USA: South Carolina watermelon production up 64 percent over 2013

by John S. Niblock


Aided by good weather, South Carolina’s 2014 watermelon crop recorded a robust gain of 64 percent over last year’s total, according to a National Watermelon Report by the U.S. Department of Agriculture. As production ended in early August, the state had shipped almost 81 million pounds of seeded and seedless watermelons.


Georgia, usually the leading state for watermelon production, was still shipping in early August and was close to the 586 million pounds to date. North Carolina, which was winding down production Aug. 12, reported a total to date of 79 million pounds; last year’s total for the Tar Heel state was close to 102 million pounds.


Matt Cornwell, executive director of the South Carolina Watermelon Association and a marketing specialist with the South Carolina Department of Agriculture, said the increased production “was welcomed by our growers, who had a bad year in 2013 when heavy rains during harvest held down production. This year’s harvest was back to normal.”


The South Carolina watermelon harvest began in early June and ended by Aug. 12, for all but two growers, who grew a second, late-harvest crop, Cornwell said. This year’s crop consisted mainly of seedless melons, roughly by a 10 to 1 margin. The Tar Heel state crop was about 85 percent seedless. Both states shipped by truck; Georgia used trucks and piggyback rail, and California used rail and trucks. The Carolinas rank in the top 10 states in the nation for producing watermelon.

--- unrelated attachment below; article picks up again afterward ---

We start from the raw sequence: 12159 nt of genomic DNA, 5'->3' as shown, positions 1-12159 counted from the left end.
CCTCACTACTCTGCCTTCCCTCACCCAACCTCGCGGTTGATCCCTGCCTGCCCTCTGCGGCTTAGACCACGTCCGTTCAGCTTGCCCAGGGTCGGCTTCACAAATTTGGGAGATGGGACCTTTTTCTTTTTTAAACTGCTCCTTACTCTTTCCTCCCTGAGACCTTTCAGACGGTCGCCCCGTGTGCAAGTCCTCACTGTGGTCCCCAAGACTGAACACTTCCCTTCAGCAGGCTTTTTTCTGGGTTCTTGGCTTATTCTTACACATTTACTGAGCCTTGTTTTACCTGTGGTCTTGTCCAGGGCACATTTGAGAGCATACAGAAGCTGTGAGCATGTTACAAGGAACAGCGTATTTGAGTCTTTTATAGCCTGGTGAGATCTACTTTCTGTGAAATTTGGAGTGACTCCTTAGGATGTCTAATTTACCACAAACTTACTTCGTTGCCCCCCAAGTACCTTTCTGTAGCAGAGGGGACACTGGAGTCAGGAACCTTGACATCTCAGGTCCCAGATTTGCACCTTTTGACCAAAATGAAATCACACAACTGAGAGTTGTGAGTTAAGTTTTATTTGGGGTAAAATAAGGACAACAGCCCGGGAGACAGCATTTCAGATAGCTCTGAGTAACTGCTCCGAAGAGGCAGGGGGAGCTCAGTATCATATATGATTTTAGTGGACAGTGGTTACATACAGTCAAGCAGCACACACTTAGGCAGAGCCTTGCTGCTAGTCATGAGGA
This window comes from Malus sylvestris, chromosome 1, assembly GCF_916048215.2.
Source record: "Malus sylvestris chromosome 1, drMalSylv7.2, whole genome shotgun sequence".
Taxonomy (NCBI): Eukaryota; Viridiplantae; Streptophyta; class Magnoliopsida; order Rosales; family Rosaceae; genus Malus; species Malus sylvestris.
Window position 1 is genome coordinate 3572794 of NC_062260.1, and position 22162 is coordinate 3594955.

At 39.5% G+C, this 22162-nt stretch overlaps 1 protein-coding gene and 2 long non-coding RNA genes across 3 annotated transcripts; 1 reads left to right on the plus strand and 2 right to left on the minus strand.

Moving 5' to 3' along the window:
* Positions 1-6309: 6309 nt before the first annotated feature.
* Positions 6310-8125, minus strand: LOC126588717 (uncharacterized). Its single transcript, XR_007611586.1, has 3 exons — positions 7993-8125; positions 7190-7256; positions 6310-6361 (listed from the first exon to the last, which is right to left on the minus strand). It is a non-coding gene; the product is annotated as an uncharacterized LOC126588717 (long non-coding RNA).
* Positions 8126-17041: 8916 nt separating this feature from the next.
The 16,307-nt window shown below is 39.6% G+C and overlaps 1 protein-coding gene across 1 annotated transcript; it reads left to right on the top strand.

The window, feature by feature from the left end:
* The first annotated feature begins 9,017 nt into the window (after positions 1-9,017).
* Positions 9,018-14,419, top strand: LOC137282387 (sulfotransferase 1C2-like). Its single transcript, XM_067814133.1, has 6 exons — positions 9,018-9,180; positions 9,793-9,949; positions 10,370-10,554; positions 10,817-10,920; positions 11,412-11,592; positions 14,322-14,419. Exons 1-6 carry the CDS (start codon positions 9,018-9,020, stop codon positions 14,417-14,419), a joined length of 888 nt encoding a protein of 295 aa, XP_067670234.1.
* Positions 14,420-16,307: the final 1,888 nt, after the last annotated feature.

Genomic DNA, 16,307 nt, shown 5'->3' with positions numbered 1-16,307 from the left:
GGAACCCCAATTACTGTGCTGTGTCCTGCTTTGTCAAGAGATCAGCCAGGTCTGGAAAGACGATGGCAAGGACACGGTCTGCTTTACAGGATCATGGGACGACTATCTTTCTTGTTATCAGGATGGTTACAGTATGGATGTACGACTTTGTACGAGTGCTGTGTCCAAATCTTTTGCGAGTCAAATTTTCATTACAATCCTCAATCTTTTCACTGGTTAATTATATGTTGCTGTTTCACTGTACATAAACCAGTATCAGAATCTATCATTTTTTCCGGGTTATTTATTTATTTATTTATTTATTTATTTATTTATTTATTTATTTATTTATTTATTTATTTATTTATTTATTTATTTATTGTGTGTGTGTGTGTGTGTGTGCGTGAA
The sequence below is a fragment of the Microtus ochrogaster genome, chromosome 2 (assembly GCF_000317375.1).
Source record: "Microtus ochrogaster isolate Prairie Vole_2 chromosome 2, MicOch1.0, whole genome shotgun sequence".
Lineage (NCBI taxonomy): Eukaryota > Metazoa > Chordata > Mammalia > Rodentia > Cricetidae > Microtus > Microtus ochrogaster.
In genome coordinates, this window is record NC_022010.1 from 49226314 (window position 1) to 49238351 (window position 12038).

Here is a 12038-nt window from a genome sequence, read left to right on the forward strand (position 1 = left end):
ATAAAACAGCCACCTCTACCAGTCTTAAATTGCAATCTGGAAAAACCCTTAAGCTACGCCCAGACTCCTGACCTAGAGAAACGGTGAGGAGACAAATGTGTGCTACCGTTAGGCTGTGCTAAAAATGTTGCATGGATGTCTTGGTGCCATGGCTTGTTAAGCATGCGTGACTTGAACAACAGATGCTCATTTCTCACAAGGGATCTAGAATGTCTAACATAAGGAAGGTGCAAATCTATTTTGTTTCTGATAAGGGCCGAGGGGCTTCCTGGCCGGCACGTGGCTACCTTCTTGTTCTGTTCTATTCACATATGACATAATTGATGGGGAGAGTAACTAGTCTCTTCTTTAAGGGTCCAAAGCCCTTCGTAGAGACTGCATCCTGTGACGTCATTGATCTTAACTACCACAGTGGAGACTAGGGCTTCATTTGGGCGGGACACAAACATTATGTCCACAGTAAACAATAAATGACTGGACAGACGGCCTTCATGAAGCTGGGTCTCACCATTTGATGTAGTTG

Promotion events, usually featuring the South Carolina Watermelon Queen, included college and university football practices; a minor league baseball game; marathons and bridge runs; civic events such as food festivals; visits to farms, hospitals and schools; in-store promotions at Bi-Lo, Giant Foods, Lowe’s, Piggly Wiggly and Whole Foods, among others; and trade shows and news media interviews.


This year, the South Carolina Watermelon Association promoted watermelon at sporting events, with giveaways of fruit slices and signage extolling the health benefits of watermelon. The highlight of the promotions, Cornwell believes, was the Cooper River Bridge run in Charleston, SC, where the association gave away 30,000 five-ounce servings of watermelon, which Cornwell calls “nature’s sports drink.”


For 2015, Cornwell said, “Demand for watermelon is growing, and South Carolina has a natural advantage in that the soil and climate are good for melons. Because of our location, we are one of the first states to have watermelon on the market, and we can reach the major population centers of the East Coast and Midwest. The outlook for 2015, weather permitting, is good. Two growers experimented this year with a late-harvest crop of watermelons, and did really well, shipping into September. I expect we’ll see more growers try a second crop in 2015.”


Source: Produce News

No comments yet

Leave a Reply